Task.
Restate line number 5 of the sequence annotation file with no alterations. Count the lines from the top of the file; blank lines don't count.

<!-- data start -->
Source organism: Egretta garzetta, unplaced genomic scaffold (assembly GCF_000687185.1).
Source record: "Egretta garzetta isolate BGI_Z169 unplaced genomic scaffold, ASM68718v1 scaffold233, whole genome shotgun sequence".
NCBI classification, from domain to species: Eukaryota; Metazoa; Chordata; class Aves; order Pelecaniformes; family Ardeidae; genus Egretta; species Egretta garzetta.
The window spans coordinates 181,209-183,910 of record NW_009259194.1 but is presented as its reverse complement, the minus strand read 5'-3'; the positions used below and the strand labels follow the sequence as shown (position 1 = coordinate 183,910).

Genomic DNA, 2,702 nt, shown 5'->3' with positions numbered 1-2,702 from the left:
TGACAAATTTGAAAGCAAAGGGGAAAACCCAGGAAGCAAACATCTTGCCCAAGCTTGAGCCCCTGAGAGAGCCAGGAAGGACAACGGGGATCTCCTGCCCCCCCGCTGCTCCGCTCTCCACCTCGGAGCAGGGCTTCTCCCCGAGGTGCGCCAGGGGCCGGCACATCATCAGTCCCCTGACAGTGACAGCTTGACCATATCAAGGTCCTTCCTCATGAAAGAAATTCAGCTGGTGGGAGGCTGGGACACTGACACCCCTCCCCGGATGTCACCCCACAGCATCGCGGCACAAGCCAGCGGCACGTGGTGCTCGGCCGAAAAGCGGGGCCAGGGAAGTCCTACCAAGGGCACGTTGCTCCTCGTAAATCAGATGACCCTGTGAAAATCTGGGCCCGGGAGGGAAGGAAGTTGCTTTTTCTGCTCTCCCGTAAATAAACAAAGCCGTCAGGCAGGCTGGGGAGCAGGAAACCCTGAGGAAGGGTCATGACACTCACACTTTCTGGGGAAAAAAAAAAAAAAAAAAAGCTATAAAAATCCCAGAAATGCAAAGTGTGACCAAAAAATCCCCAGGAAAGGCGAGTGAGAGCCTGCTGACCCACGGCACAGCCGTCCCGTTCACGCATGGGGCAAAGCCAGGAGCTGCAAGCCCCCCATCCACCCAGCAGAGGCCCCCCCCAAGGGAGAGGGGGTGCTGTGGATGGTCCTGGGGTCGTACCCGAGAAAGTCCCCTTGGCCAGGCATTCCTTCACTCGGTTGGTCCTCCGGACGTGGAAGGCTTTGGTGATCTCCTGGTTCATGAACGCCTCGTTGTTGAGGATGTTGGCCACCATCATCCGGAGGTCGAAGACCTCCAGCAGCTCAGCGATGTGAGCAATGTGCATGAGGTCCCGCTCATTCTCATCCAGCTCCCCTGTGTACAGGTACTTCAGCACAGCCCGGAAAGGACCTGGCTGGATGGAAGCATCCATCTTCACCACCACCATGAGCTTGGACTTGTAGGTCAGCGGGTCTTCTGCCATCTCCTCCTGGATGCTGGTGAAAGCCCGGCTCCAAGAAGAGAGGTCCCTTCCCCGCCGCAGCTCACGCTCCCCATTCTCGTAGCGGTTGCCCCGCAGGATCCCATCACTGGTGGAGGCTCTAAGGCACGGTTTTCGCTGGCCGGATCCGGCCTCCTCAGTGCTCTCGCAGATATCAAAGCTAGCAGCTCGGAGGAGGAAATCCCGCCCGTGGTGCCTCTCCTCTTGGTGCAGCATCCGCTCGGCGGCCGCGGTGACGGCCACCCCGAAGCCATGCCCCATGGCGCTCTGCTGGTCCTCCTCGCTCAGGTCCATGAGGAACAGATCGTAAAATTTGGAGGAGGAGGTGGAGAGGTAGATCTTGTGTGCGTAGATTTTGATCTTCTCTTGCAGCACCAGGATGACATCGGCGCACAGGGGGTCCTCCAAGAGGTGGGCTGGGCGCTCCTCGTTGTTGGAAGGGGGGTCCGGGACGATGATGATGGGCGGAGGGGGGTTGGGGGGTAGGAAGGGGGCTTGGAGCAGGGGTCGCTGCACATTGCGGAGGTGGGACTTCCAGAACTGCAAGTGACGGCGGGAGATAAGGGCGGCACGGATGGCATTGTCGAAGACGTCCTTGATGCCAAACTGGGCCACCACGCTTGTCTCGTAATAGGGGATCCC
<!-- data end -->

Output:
Genomic DNA, 2,702 nt, shown 5'->3' with positions numbered 1-2,702 from the left: